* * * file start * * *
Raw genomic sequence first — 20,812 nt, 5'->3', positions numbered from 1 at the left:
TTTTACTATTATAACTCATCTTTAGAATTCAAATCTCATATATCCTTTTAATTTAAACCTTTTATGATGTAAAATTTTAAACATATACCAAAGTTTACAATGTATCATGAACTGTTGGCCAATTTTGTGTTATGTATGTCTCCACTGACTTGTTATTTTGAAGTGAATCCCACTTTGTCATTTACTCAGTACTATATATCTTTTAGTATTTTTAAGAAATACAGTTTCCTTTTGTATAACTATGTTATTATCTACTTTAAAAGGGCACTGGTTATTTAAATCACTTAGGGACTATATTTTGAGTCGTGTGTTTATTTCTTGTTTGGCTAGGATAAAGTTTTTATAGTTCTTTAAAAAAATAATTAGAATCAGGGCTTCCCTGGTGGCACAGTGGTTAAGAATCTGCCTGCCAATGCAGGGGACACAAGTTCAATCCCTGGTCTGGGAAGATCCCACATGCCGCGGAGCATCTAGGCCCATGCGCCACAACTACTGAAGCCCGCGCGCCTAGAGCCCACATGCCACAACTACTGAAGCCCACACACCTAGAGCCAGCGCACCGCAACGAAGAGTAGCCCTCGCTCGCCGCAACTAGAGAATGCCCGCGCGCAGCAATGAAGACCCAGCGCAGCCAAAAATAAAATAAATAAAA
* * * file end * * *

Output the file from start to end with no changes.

Raw genomic sequence first — 20,812 nt, 5'->3', positions numbered from 1 at the left:
TTTTACTATTATAACTCATCTTTAGAATTCAAATCTCATATATCCTTTTAATTTAAACCTTTTATGATGTAAAATTTTAAACATATACCAAAGTTTACAATGTATCATGAACTGTTGGCCAATTTTGTGTTATGTATGTCTCCACTGACTTGTTATTTTGAAGTGAATCCCACTTTGTCATTTACTCAGTACTATATATCTTTTAGTATTTTTAAGAAATACAGTTTCCTTTTGTATAACTATGTTATTATCTACTTTAAAAGGGCACTGGTTATTTAAATCACTTAGGGACTATATTTTGAGTCGTGTGTTTATTTCTTGTTTGGCTAGGATAAAGTTTTTATAGTTCTTTAAAAAAATAATTAGAATCAGGGCTTCCCTGGTGGCACAGTGGTTAAGAATCTGCCTGCCAATGCAGGGGACACAAGTTCAATCCCTGGTCTGGGAAGATCCCACATGCCGCGGAGCATCTAGGCCCATGCGCCACAACTACTGAAGCCCGCGCGCCTAGAGCCCACATGCCACAACTACTGAAGCCCACACACCTAGAGCCAGCGCACCGCAACGAAGAGTAGCCCTCGCTCGCCGCAACTAGAGAATGCCCGCGCGCAGCAATGAAGACCCAGCGCAGCCAAAAATAAAATAAATAAAA